ICYMI – During a lengthy speech in which he explained his justifications for recognizing the independence of the separatist republics in Ukraine, Russian President Vladimir Putin claimed to have had a surprising discussion with President Bill Clinton in 2000. Putin revealed that he explicitly asked Clinton if the United States would be receptive to the idea of Russia joining NATO during NATO’s post-Soviet expansion into Eastern Europe.
Putin mentions NATO talks with Clinton
It’s hard to imagine any American politician delivering the kind of speech Putin gave, in which he spent roughly an hour offering his detailed historical explanation for the Russian government’s position in the current crisis.
Vice President Kamala Harris promptly responded with a short, rambling statement which inadvertently revealed her ignorance of Eastern European history. It was a sad contrast, to say the least.
Putin discussed the mistakes of the Soviet era which moved internal administrative borders and left large populations of ethnic Russians in neighboring countries like Ukraine when they became independent.
Most importantly, the Russian president spoke about NATO. He reiterated his view that NATO has become an explicitly anti-Russian alliance which threatens his national security.
To emphasize this point, he acknowledged that he asked Bill Clinton about how receptive the alliance would be about allowing Russia to join given that it no longer had a communist regime.
Reports differ on what exactly transpired between Clinton and Putin during their discussions on the subject, but they clearly never amounted to anything and Russia has continued to be apart from America’s international circle of friends.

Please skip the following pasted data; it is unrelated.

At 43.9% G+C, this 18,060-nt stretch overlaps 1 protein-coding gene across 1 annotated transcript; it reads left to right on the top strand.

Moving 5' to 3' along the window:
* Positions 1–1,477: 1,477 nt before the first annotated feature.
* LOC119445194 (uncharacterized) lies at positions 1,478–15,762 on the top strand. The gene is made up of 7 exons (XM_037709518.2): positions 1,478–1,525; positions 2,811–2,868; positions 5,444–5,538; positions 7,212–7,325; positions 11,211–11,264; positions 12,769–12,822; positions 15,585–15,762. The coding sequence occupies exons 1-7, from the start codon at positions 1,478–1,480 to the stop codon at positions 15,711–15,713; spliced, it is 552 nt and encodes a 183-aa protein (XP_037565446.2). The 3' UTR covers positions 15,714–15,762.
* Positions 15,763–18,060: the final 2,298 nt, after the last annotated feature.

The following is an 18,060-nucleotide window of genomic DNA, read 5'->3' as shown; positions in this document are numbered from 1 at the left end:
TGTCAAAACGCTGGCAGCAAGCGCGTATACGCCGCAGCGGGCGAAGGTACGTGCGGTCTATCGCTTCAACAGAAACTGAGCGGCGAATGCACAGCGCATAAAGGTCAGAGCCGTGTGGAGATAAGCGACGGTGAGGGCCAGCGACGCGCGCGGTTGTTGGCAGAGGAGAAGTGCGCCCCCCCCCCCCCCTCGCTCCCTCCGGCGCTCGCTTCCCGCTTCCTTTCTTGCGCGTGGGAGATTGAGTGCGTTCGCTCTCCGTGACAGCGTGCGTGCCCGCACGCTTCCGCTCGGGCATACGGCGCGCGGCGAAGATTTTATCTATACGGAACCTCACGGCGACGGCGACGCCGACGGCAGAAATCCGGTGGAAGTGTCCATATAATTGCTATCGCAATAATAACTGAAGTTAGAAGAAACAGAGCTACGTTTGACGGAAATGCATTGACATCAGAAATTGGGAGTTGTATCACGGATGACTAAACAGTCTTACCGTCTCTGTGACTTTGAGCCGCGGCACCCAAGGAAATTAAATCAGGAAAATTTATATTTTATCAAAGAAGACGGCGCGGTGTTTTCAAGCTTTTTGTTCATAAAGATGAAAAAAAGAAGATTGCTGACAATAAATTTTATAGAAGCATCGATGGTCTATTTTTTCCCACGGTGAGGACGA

20 years of failed diplomacy
Even if Clinton’s administration did not react with as much coldness as Putin claimed in his speech, his presidency has been criticized for failing to befriend Russia when the United States had a chance.
Whether its fears are justified or not, Russia has felt increasingly threatened by the expansion of NATO, which has left an array of U.S. military bases and ballistic missiles pointed at Moscow.
The revived cold war between the United States and Russia is entirely unnecessary, but it was arguably made inevitable when NATO chose to continue its anti-Russia focus even after the collapse of the Soviet Union.
Had Clinton put in the necessary effort, he might have secured a place in NATO for Russia or at least a bilateral alliance which would have promoted a closer relationship.
As it happened in the ensuring two decades, Russia under Putin has become far stronger and has pursued a relationship with China instead of the United States.
For a brief time, public opinion in each country was favorable towards the other. Because of failed diplomacy and hyperbolic propaganda, all of that good will has been squandered by politicians and our two countries are locked in another unnecessary rivalry.